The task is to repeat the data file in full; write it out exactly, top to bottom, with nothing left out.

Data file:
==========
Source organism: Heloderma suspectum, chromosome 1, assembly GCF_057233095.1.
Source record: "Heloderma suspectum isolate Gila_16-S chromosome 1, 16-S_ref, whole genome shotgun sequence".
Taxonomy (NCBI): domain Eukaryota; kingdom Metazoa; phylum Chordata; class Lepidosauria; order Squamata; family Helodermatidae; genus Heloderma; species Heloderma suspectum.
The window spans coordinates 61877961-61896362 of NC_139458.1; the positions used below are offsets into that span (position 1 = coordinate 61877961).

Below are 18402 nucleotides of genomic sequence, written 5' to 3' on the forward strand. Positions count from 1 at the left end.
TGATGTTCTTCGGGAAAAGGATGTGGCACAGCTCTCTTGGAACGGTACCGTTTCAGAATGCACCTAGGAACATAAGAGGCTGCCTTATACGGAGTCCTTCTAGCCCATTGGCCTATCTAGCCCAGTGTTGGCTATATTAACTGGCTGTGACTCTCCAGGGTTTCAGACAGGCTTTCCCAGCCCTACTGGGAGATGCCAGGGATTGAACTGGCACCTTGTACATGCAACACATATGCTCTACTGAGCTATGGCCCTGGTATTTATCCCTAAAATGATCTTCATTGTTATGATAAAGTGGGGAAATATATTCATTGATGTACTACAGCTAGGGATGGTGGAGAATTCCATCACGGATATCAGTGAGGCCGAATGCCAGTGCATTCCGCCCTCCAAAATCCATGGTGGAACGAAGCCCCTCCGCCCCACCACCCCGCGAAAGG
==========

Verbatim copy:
Source organism: Heloderma suspectum, chromosome 1, assembly GCF_057233095.1.
Source record: "Heloderma suspectum isolate Gila_16-S chromosome 1, 16-S_ref, whole genome shotgun sequence".
Taxonomy (NCBI): domain Eukaryota; kingdom Metazoa; phylum Chordata; class Lepidosauria; order Squamata; family Helodermatidae; genus Heloderma; species Heloderma suspectum.
The window spans coordinates 61877961-61896362 of NC_139458.1; the positions used below are offsets into that span (position 1 = coordinate 61877961).

Below are 18402 nucleotides of genomic sequence, written 5' to 3' on the forward strand. Positions count from 1 at the left end.
TGATGTTCTTCGGGAAAAGGATGTGGCACAGCTCTCTTGGAACGGTACCGTTTCAGAATGCACCTAGGAACATAAGAGGCTGCCTTATACGGAGTCCTTCTAGCCCATTGGCCTATCTAGCCCAGTGTTGGCTATATTAACTGGCTGTGACTCTCCAGGGTTTCAGACAGGCTTTCCCAGCCCTACTGGGAGATGCCAGGGATTGAACTGGCACCTTGTACATGCAACACATATGCTCTACTGAGCTATGGCCCTGGTATTTATCCCTAAAATGATCTTCATTGTTATGATAAAGTGGGGAAATATATTCATTGATGTACTACAGCTAGGGATGGTGGAGAATTCCATCACGGATATCAGTGAGGCCGAATGCCAGTGCATTCCGCCCTCCAAAATCCATGGTGGAACGAAGCCCCTCCGCCCCACCACCCCGCGAAAGG